The Chicago Federal Reserve National Activity Index and Steel Supply

Written by Peter Wright

The following is the Chicago Federal Reserve statement followed by our own graphical analysis. The CFNAI is an excellent reality check for much of the economic analysis that we routinely provide in The Steel Market Update. An explanation of the Index is provided at the end of this piece.

Index shows economic growth slowed in December.

Led by declines in production-related indicators, the Chicago Fed National Activity Index’s three-month moving average, (3MMA) moved down to +0.39 in December from +0.54 in November. December’s 3MMA suggests that growth in national economic activity was above its historical trend. The economic growth reflected in this level of the index suggests modest inflationary pressure from economic activity over the coming year.

Forty of the 85 individual indicators made positive contributions to the CFNAI in the single month of December, while 45 made negative contributions. Thirty-three indicators improved from November to December, while 52 indicators deteriorated. Of the indicators that improved, 14 made negative contributions.

Production-related indicators made a contribution of –0.12 to the CFNAI in December, down from +0.71 in November. Industrial production decreased 0.1 percent in December after moving up 1.3 percent in November, and manufacturing production increased 0.3 percent in December after a gain of 1.3 percent in November. However, manufacturing capacity utilization remained at 78.4 per­cent in December.

Employment-related indicators contributed +0.16 to the CFNAI in December, down somewhat from +0.21 in November. Non-farm payrolls increased by 252,000 in December, down from a gain of 353,000 in the previous month. However, the unemployment rate decreased to 5.6 percent in December from 5.8 percent in November. The contribution of the sales, orders, and inventories category to the CFNAI remained at +0.03 in December. The contribution of the consumption and housing category to the CFNAI decreased to –0.12 in December from –0.03 in November. Housing permits decreased to 1,032,000 annualized units in December from 1,052,000 in November. However, housing starts increased to 1,089,000 annualized units in December from 1,043,000 in the previous month.

The CFNAI was constructed using data available as of January 21, 2015. At that time, December data for 49 of the 85 indicators had been published. For all missing data, estimates were used in con­structing the index. The November monthly index was revised to +0.92 from an initial estimate of +0.73.

Figure 1 shows the 3MMA of the CFNAI through December. There has been an erratic though sustained improvement since mid-2012. By this measure the economy is expanding faster than its historical trend which is represented by the zero line, (see explanation below). The December result at 0.39 was a decline from 0.54 in November.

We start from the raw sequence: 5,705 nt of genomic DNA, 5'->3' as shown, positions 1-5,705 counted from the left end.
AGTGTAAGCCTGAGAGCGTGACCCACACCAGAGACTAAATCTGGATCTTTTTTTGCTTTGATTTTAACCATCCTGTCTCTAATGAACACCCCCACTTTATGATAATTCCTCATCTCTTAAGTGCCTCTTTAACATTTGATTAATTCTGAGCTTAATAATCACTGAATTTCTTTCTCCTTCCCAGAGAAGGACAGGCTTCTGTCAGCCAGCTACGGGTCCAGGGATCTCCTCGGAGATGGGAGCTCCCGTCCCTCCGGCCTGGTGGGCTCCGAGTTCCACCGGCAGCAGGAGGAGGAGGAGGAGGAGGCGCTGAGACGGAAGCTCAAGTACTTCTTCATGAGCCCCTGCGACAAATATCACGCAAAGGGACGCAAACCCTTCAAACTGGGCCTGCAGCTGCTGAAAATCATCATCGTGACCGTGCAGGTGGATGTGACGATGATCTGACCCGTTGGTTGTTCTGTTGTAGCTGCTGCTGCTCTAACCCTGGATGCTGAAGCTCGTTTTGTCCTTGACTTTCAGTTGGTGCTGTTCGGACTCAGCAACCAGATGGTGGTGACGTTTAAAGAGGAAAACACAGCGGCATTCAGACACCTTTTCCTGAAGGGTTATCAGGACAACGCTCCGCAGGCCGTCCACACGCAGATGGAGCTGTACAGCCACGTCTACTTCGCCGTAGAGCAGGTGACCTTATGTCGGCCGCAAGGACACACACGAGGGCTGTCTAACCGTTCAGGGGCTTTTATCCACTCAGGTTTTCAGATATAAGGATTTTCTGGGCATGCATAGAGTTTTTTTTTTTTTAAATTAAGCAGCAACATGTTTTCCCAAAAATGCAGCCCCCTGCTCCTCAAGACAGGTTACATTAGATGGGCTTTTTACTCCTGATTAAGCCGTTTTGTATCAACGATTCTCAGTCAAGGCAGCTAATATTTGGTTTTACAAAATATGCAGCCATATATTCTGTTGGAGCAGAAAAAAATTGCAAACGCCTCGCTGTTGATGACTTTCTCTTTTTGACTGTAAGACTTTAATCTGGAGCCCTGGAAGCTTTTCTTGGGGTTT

Figure 2 shows the trends of the four main sub-components. The sub-component “Production and Income” was the main cause of the December decline. P&I increased strongly in November but gave up all that gain in December, pulling down the 3MMA. The only negative of the four main sub-components at present continues to be personal consumption and housing which had been gradually trending up since Q2 2009.

Figure 3 shows that the CFNAI has historically been a reasonably accurate leading indicator of steel demand, (apparent supply) with a lead time of about six months. This is one of several benchmark indicator that shows steel demand has not recovered to its traditional level since the recession. Steel demand is closing the gap but is still below the CFNAI benchmark. We believe this delayed response to be a measure of the extent to which construction, (or lack there-of) is still a drag on steel demand. The good news is that steel supply has been accelerating in the last few months, the bad news as we have reported elsewhere is that imports have taken most or all of that improvement.

Explanation: the index is a weighted average of 85 indicators of national economic activity drawn from four broad categories of data: 1) production and income; 2) employment, unemployment, and hours; 3) personal consumption and housing; and 4) sales, orders, and inventories. A zero value for the index indicates that the national economy is expanding at its historical trend rate of growth; negative values indicate below-average growth; and positive values indicate above-average growth. When the CFNAI-MA3, (three month moving average) value moves below –0.70 following a period of economic expansion, there is an increasing likelihood that a recession has begun. Conversely, when the CFNAI-MA3 value moves above –0.70 following a period of economic contraction, there is an increasing likelihood that a recession has ended. When the CFNAI-MA3 value moves above /+0.70 more than two years into an economic expansion, there is an increasing likelihood that a period of sustained increasing inflation has begun.

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